Tag Archives: negotiation in marriage

Do Happier Husbands Lead to Divorce? Yes, if the Wife is Much Less Happy.

A new study called “You Can’t Be Happier than Your Wife: Happiness Gaps and Divorce” suggests that too large of a happiness gap between husbands and wives can be very problematic. It concluded when the husband is much happier than his wife, she is more apt to leave; whereas, when a wife is much happier than her husband, they are much less likely to divorce.

The study, published in Germany, used data from tens of thousands of relationships in Germany, Australia and Great Britain. The researchers (who were experts in economics and wellbeing) measured happiness indicators having to do with lifestyle satisfaction.

Since wives are much more likely to file for divorce than are husbands (two-thirds of divorces are filed by women), perhaps the result shouldn’t be surprising than when women were very unhappy they were more likely to divorce. I wanted to dig deeper to see if women were being unfair or if there seemed to be valid reasons for this discrepancy.

Researchers found the happiness gap increased when the wife handled most of the housework, if her income was higher than average, or if the husband and wife had different social backgrounds. The gap was smaller in couples where the husband and wife had similar backgrounds, shared chores, or if the wife was a housewife, student or was retired. The strongest couples had similar happiness measurements.

It seems with limited time and plenty of chores and responsibilities to go around, when one person’s lifestyle is easier, the other spouse has more on his or her plate. Sharing the load becomes important if lifestyle satisfaction is to be spread out.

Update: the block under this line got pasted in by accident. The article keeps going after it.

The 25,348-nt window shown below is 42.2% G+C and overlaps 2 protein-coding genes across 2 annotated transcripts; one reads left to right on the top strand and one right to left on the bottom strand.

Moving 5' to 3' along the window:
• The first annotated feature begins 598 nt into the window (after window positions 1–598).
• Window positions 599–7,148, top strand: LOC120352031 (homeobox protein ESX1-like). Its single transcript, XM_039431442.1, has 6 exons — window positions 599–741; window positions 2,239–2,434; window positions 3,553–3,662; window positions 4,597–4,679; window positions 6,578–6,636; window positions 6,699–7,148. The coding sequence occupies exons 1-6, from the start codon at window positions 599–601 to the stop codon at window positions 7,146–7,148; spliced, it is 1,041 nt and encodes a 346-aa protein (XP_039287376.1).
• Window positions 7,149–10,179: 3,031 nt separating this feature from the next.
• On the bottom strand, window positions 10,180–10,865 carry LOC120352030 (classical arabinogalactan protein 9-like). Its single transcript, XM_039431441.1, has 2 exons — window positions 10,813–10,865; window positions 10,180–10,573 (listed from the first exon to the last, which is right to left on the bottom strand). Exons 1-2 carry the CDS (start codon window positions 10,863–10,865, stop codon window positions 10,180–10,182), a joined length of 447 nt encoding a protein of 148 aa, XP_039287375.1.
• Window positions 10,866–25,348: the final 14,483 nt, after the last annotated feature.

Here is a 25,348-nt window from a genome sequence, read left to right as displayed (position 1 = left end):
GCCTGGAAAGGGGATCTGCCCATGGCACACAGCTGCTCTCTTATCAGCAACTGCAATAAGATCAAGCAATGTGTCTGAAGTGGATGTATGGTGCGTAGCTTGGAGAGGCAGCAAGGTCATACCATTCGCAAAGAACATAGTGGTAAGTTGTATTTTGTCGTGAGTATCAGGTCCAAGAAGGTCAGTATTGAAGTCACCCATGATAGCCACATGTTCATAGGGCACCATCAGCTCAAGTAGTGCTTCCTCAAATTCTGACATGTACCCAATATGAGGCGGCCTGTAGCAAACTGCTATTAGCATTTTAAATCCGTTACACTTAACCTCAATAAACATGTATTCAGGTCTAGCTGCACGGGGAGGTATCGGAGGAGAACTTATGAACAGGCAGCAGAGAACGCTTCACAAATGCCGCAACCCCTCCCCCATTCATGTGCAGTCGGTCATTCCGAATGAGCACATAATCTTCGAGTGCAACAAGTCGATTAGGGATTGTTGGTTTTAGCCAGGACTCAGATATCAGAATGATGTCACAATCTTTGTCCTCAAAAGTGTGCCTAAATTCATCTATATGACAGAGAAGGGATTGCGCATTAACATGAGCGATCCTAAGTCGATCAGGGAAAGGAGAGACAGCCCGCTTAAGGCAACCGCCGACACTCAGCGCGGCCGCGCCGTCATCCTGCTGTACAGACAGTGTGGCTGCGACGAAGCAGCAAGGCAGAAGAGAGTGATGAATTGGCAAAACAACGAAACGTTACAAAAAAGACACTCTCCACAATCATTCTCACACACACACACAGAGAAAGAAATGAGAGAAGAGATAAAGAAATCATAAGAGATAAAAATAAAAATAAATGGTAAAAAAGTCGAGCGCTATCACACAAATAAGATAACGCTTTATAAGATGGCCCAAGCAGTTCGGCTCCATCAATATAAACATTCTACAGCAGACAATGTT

Not all the couples in the study were married, and researchers found the happiness gap was “several times wider” when couples cohabited instead of married.

Team researcher Dr. Cahit Guven said the study showed that “unlike other benefits in a marriage, happiness isn’t able to be redistributed between the husband and the wife for those couples whose relationship ended with divorce.”

While I understand the conclusions, I think we should be careful about thinking we can equally divide all the responsibilities of a household to both spouses’ complete satisfaction. Keeping score can lead to resentment for one or both partners. On the other hand, particularly when both spouses are working parents, negotiation and communication about what needs to be done is critical. Asking for help in a nice way is much better than complaining about how your partner “never helps out.”

The study caused me to wonder whether the couples who ended up divorcing were less skilled at negotiating and communicating about their lifestyle needs, or whether one spouse was just unwilling to budge on contributing to the household.

What do you think about the study? And how do you think your happiness level compares with your spouses’? Does a significant gap in happiness signal signs of discontent?

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How You Begin a Fight Determines Whether It’s Harmful or Productive

“I’m feeling overwhelmed and need your help in figuring out the kids’ schedules and activities on the weekends.”  Versus:

“All you think about is yourself. Does it never occur to you that I might need some help with the kids or time to myself?”

Both of these comments address the same problem, but the approach is very different. Author Tara Parker-Pope in her book, For Better: The Science of a Good Marriage, suggests how you bring up a problem is paramount. Your choice to begin with a complaint or a criticism will determine if it becomes a productive fight or a harmful fight. Of course, the second comment puts your partner on the defensive rather than in problem-solving mode. Criticism isn’t helpful in addressing problems or concerns, while stating your needs clearly can help you both come up with solutions.

Parker-Pope is a New York Times health reporter who presents researchers’ findings rather than investigating them on her own. For instance, she discusses Dr. John Gottman’s recommended 5:1 ratio of positive to negative comments, and she summarizes the study that suggests the happier wives are about the division of labor in their homes, the happier their husbands are with their sex lives.

The next time you have a concern you want to address with your spouse, think carefully about the timing of your discussion as well as how you bring it up. Find a non-confrontational way to broach the subject with the goal of discussing solutions or sharing your feelings.

Have you or your spouse recently been frustrated enough to blurt out a criticism that ended up causing a fight? Did it cause you to dig in your heels rather than seek compromise?